# Affine Lie algebra

In mathematics, an **affine Lie algebra** is an infinite-dimensional Lie algebra that is constructed in a canonical fashion out of a finite-dimensional simple Lie algebra. It is a Kac–Moody algebra for which the generalized Cartan matrix is positive semi-definite and has corank 1. From a purely mathematical point of view, affine Lie algebras are interesting because their representation theory, like representation theory of finite-dimensional semisimple Lie algebras, is much better understood than that of general Kac–Moody algebras. As observed by Victor Kac, the character formula for representations of affine Lie algebras implies certain combinatorial identities, the Macdonald identities.

The affine Lie algebra corresponding to a finite-dimensional semisimple Lie algebra is the direct sum of the affine Lie algebras corresponding to its simple summands. There is a distinguished derivation of the affine Lie algebra defined by

The corresponding **affine Kac-Moody algebra** is defined as a semidirect product by adding an extra generator *d* that satisfies [*d*, *A*] = *δ*(*A*).

The Dynkin diagram of each affine Lie algebra consists of that of the corresponding simple Lie algebra plus an additional node, which corresponds to the addition of an imaginary root. Of course, such a node cannot be attached to the Dynkin diagram in just any location, but for each simple Lie algebra there exists a number of possible attachments equal to the cardinality of the group of outer automorphisms of the Lie algebra. In particular, this group always contains the identity element, and the corresponding affine Lie algebra is called an **untwisted** affine Lie algebra. When the simple algebra admits automorphisms that are not inner automorphisms, one may obtain other Dynkin diagrams and these correspond to **twisted** affine Lie algebras.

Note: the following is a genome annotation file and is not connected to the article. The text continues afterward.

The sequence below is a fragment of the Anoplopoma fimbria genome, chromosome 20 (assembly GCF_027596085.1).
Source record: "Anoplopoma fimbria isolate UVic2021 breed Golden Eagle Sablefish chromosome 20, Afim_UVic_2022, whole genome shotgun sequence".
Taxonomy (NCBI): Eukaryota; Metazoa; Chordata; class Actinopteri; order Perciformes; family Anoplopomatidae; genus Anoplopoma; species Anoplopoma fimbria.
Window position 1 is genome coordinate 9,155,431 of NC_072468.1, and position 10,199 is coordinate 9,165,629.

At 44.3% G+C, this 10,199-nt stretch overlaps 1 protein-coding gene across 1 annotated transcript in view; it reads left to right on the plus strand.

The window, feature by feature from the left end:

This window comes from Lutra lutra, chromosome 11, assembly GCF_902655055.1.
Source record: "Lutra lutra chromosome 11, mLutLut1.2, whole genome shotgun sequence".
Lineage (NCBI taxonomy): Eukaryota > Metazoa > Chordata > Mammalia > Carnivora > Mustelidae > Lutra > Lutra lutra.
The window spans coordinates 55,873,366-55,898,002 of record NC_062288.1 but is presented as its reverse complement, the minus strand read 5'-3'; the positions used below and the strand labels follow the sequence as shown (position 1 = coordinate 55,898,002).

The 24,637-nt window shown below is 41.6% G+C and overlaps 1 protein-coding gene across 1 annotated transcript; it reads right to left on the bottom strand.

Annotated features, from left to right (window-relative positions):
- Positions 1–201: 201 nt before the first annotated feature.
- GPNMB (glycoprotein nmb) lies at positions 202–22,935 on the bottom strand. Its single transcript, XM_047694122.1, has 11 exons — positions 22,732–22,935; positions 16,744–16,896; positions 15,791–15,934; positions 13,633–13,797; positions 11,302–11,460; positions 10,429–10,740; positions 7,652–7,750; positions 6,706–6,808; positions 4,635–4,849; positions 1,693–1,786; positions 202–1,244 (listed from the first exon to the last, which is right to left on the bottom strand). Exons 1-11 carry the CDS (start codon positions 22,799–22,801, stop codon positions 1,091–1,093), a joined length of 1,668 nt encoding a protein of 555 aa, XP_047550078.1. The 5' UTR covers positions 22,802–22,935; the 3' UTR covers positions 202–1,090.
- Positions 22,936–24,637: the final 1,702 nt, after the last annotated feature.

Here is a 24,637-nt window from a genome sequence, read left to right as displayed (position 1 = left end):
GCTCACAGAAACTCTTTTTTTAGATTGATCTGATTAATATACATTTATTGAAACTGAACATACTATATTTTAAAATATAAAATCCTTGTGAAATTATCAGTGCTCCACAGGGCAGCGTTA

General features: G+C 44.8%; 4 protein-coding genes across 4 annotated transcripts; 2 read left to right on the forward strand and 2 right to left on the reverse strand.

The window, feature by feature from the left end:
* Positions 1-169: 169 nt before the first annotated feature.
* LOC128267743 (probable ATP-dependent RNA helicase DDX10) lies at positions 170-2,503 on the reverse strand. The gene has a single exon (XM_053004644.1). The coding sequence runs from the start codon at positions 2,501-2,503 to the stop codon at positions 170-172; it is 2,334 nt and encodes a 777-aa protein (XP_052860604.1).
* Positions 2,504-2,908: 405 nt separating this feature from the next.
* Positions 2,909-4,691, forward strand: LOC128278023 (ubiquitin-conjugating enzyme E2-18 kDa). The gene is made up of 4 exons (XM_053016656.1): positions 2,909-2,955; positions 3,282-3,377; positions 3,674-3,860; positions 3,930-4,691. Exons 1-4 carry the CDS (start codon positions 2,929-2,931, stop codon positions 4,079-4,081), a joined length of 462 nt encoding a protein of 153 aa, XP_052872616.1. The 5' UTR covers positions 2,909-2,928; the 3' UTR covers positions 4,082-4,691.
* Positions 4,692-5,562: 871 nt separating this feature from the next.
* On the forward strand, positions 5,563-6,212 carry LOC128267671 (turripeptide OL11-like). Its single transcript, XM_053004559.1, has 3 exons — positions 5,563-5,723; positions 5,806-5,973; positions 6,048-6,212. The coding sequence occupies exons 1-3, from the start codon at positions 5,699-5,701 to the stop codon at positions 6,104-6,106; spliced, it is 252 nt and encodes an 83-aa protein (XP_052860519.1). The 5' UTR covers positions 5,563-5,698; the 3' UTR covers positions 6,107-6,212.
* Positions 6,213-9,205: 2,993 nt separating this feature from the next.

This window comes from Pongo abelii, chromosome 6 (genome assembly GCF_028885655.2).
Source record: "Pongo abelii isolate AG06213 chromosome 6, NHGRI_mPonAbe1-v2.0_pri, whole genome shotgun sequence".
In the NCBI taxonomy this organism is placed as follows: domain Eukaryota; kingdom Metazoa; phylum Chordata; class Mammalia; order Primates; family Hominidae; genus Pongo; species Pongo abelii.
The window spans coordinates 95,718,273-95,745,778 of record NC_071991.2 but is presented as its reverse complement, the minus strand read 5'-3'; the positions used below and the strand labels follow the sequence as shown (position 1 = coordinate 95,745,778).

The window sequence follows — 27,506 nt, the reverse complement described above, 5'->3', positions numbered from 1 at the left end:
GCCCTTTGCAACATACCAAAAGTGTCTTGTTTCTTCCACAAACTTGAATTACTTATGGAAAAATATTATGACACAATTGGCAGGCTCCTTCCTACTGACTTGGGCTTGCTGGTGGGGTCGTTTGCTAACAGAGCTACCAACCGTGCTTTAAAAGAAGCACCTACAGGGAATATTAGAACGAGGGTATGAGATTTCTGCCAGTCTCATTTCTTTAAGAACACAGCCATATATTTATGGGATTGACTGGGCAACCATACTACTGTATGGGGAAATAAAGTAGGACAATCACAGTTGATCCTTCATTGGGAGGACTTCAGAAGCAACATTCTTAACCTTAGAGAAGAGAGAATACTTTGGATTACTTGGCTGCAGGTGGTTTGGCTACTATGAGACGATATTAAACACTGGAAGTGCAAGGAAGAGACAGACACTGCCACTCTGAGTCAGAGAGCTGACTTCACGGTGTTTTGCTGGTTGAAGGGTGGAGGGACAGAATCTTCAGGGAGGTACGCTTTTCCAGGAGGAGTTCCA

The second integral cohomology of the loop group of the corresponding simple compact Lie group is isomorphic to the integers. Central extensions of the affine Lie group by a single generator are topologically circle bundles over this free loop group, which are classified by a two-class known as the first Chern class of the fibration. Therefore, the central extensions of an affine Lie group are classified by a single parameter *k* which is called the *level* in the physics literature, where it first appeared. Unitary highest weight representations of the affine compact groups only exist when *k* is a natural number. More generally, if one considers a semi-simple algebra, there is a central charge for each simple component.

The Weyl group of an affine Lie algebra can be written as a semi-direct product of the Weyl group of the zero-mode algebra (the Lie algebra used to define the loop algebra) and the coroot lattice.

The Weyl character formula of the algebraic characters of the affine Lie algebras generalizes to the Weyl-Kac character formula. A number of interesting constructions follow from these. One may construct generalizations of the Jacobi theta function. These theta functions transform under the modular group. The usual denominator identities of semi-simple Lie algebras generalize as well; because the characters can be written as "deformations" or q-analogs of the highest weights, this led to many new combinatoric identities, include many previously unknown identities for the Dedekind eta function. These generalizations can be viewed as a practical example of the Langlands program.

Due to the Sugawara construction, the universal enveloping algebra of any affine Lie algebra has the Virasoro algebra as a subalgebra. This allows affine Lie algebras to serve as symmetry algebras of conformal field theories such as WZW models or coset models. As a consequence, affine Lie algebras also appear in the worldsheet description of string theory.